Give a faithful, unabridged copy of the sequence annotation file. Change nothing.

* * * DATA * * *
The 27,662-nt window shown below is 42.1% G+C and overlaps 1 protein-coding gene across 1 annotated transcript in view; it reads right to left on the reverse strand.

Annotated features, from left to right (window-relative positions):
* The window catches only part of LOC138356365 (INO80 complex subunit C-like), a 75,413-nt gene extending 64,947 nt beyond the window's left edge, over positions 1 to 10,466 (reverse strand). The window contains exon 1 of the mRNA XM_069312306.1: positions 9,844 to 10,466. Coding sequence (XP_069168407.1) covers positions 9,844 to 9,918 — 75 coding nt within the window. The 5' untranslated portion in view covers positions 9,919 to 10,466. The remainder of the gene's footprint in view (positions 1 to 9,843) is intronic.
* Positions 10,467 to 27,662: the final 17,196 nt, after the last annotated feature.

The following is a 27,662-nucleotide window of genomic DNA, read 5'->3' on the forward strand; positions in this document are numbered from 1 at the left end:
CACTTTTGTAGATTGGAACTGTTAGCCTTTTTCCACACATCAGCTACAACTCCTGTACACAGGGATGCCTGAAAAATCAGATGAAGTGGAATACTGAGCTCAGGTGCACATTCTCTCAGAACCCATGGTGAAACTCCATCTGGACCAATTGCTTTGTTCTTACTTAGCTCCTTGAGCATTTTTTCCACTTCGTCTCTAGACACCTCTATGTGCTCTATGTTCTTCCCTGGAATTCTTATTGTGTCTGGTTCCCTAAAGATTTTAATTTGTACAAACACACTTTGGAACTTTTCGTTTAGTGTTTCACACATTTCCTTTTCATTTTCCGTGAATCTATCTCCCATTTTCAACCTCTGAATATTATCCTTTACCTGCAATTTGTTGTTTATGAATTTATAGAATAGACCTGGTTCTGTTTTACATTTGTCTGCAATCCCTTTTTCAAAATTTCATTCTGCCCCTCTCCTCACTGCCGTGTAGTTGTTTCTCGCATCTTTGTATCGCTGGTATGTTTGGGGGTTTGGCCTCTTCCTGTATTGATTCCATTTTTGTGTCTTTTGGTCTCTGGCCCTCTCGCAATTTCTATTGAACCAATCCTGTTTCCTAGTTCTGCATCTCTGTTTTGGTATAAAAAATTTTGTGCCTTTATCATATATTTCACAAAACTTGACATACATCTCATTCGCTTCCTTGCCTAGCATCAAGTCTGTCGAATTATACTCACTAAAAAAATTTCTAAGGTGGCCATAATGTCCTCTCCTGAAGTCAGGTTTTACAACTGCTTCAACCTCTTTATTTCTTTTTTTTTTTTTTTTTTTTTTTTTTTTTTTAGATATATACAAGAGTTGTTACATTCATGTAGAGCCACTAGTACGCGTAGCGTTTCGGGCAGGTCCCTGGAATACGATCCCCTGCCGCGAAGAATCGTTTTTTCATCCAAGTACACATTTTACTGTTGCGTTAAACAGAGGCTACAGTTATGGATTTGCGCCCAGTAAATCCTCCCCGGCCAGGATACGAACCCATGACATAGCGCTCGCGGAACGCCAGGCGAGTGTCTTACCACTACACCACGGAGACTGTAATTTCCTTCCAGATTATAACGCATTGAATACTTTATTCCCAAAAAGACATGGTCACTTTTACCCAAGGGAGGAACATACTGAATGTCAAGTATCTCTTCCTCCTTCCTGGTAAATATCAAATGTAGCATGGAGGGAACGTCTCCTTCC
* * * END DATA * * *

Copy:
The 27,662-nt window shown below is 42.1% G+C and overlaps 1 protein-coding gene across 1 annotated transcript in view; it reads right to left on the reverse strand.

Annotated features, from left to right (window-relative positions):
* The window catches only part of LOC138356365 (INO80 complex subunit C-like), a 75,413-nt gene extending 64,947 nt beyond the window's left edge, over positions 1 to 10,466 (reverse strand). The window contains exon 1 of the mRNA XM_069312306.1: positions 9,844 to 10,466. Coding sequence (XP_069168407.1) covers positions 9,844 to 9,918 — 75 coding nt within the window. The 5' untranslated portion in view covers positions 9,919 to 10,466. The remainder of the gene's footprint in view (positions 1 to 9,843) is intronic.
* Positions 10,467 to 27,662: the final 17,196 nt, after the last annotated feature.

The following is a 27,662-nucleotide window of genomic DNA, read 5'->3' on the forward strand; positions in this document are numbered from 1 at the left end:
CACTTTTGTAGATTGGAACTGTTAGCCTTTTTCCACACATCAGCTACAACTCCTGTACACAGGGATGCCTGAAAAATCAGATGAAGTGGAATACTGAGCTCAGGTGCACATTCTCTCAGAACCCATGGTGAAACTCCATCTGGACCAATTGCTTTGTTCTTACTTAGCTCCTTGAGCATTTTTTCCACTTCGTCTCTAGACACCTCTATGTGCTCTATGTTCTTCCCTGGAATTCTTATTGTGTCTGGTTCCCTAAAGATTTTAATTTGTACAAACACACTTTGGAACTTTTCGTTTAGTGTTTCACACATTTCCTTTTCATTTTCCGTGAATCTATCTCCCATTTTCAACCTCTGAATATTATCCTTTACCTGCAATTTGTTGTTTATGAATTTATAGAATAGACCTGGTTCTGTTTTACATTTGTCTGCAATCCCTTTTTCAAAATTTCATTCTGCCCCTCTCCTCACTGCCGTGTAGTTGTTTCTCGCATCTTTGTATCGCTGGTATGTTTGGGGGTTTGGCCTCTTCCTGTATTGATTCCATTTTTGTGTCTTTTGGTCTCTGGCCCTCTCGCAATTTCTATTGAACCAATCCTGTTTCCTAGTTCTGCATCTCTGTTTTGGTATAAAAAATTTTGTGCCTTTATCATATATTTCACAAAACTTGACATACATCTCATTCGCTTCCTTGCCTAGCATCAAGTCTGTCGAATTATACTCACTAAAAAAATTTCTAAGGTGGCCATAATGTCCTCTCCTGAAGTCAGGTTTTACAACTGCTTCAACCTCTTTATTTCTTTTTTTTTTTTTTTTTTTTTTTTTTTTTTTAGATATATACAAGAGTTGTTACATTCATGTAGAGCCACTAGTACGCGTAGCGTTTCGGGCAGGTCCCTGGAATACGATCCCCTGCCGCGAAGAATCGTTTTTTCATCCAAGTACACATTTTACTGTTGCGTTAAACAGAGGCTACAGTTATGGATTTGCGCCCAGTAAATCCTCCCCGGCCAGGATACGAACCCATGACATAGCGCTCGCGGAACGCCAGGCGAGTGTCTTACCACTACACCACGGAGACTGTAATTTCCTTCCAGATTATAACGCATTGAATACTTTATTCCCAAAAAGACATGGTCACTTTTACCCAAGGGAGGAACATACTGAATGTCAAGTATCTCTTCCTCCTTCCTGGTAAATATCAAATGTAGCATGGAGGGAACGTCTCCTTCC